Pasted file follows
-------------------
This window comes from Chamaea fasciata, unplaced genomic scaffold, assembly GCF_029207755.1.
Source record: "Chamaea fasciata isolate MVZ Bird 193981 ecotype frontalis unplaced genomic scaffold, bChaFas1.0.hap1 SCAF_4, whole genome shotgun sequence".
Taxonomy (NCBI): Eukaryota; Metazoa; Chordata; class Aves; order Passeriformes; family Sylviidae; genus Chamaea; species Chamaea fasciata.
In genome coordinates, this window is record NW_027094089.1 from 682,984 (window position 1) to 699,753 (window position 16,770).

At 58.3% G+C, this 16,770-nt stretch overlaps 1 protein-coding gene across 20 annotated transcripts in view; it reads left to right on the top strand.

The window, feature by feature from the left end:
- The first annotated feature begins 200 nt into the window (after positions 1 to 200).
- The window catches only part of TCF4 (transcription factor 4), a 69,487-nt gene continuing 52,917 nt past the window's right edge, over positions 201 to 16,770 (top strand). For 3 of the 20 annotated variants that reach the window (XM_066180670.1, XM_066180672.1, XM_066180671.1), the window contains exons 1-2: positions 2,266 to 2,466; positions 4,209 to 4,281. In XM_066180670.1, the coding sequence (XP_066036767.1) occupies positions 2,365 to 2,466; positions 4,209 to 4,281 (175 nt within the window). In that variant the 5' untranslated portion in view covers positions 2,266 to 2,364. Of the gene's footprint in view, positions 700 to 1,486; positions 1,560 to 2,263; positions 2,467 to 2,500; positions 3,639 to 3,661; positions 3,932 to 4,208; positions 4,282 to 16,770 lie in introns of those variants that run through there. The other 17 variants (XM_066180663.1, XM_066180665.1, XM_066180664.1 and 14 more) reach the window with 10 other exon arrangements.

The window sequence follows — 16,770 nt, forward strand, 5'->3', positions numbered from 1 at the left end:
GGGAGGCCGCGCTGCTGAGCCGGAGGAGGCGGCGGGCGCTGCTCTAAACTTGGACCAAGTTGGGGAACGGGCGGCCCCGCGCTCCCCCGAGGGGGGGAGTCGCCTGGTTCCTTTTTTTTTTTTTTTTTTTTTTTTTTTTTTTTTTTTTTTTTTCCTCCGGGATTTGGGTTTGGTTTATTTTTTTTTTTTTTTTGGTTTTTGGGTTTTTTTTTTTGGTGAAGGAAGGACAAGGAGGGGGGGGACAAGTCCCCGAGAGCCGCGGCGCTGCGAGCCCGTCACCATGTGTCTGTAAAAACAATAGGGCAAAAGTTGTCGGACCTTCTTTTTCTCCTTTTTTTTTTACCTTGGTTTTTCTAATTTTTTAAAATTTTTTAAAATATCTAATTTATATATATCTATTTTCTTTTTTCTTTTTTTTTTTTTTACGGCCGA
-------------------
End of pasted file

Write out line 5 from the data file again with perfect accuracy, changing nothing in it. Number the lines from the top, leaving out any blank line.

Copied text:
At 58.3% G+C, this 16,770-nt stretch overlaps 1 protein-coding gene across 20 annotated transcripts in view; it reads left to right on the top strand.